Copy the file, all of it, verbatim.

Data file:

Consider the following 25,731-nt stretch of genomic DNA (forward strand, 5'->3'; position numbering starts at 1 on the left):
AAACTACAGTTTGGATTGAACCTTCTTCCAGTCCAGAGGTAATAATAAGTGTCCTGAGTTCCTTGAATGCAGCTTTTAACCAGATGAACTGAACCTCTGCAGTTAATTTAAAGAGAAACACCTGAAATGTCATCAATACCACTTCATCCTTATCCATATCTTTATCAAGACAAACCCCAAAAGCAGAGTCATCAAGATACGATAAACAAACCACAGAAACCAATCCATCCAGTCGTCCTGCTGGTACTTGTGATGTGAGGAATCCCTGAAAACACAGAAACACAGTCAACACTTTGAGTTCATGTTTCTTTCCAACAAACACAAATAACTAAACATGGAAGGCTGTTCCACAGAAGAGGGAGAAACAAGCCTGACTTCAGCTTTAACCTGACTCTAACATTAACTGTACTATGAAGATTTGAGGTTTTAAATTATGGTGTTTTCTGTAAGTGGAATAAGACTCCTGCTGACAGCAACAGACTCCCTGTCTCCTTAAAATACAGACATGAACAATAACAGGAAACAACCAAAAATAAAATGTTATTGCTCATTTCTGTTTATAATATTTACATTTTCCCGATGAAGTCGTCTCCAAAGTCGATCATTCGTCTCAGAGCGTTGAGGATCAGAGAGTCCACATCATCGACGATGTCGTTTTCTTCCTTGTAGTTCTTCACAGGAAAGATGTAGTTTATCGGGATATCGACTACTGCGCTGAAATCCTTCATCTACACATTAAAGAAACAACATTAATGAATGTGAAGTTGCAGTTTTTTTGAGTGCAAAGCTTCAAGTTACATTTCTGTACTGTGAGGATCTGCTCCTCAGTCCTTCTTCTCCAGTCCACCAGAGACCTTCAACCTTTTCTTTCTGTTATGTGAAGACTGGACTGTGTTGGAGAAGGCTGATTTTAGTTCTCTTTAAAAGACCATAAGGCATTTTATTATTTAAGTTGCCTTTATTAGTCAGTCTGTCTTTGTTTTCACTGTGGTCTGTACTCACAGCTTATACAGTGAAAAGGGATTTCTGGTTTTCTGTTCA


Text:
Consider the following 25,731-nt stretch of genomic DNA (forward strand, 5'->3'; position numbering starts at 1 on the left):
AAACTACAGTTTGGATTGAACCTTCTTCCAGTCCAGAGGTAATAATAAGTGTCCTGAGTTCCTTGAATGCAGCTTTTAACCAGATGAACTGAACCTCTGCAGTTAATTTAAAGAGAAACACCTGAAATGTCATCAATACCACTTCATCCTTATCCATATCTTTATCAAGACAAACCCCAAAAGCAGAGTCATCAAGATACGATAAACAAACCACAGAAACCAATCCATCCAGTCGTCCTGCTGGTACTTGTGATGTGAGGAATCCCTGAAAACACAGAAACACAGTCAACACTTTGAGTTCATGTTTCTTTCCAACAAACACAAATAACTAAACATGGAAGGCTGTTCCACAGAAGAGGGAGAAACAAGCCTGACTTCAGCTTTAACCTGACTCTAACATTAACTGTACTATGAAGATTTGAGGTTTTAAATTATGGTGTTTTCTGTAAGTGGAATAAGACTCCTGCTGACAGCAACAGACTCCCTGTCTCCTTAAAATACAGACATGAACAATAACAGGAAACAACCAAAAATAAAATGTTATTGCTCATTTCTGTTTATAATATTTACATTTTCCCGATGAAGTCGTCTCCAAAGTCGATCATTCGTCTCAGAGCGTTGAGGATCAGAGAGTCCACATCATCGACGATGTCGTTTTCTTCCTTGTAGTTCTTCACAGGAAAGATGTAGTTTATCGGGATATCGACTACTGCGCTGAAATCCTTCATCTACACATTAAAGAAACAACATTAATGAATGTGAAGTTGCAGTTTTTTTGAGTGCAAAGCTTCAAGTTACATTTCTGTACTGTGAGGATCTGCTCCTCAGTCCTTCTTCTCCAGTCCACCAGAGACCTTCAACCTTTTCTTTCTGTTATGTGAAGACTGGACTGTGTTGGAGAAGGCTGATTTTAGTTCTCTTTAAAAGACCATAAGGCATTTTATTATTTAAGTTGCCTTTATTAGTCAGTCTGTCTTTGTTTTCACTGTGGTCTGTACTCACAGCTTATACAGTGAAAAGGGATTTCTGGTTTTCTGTTCA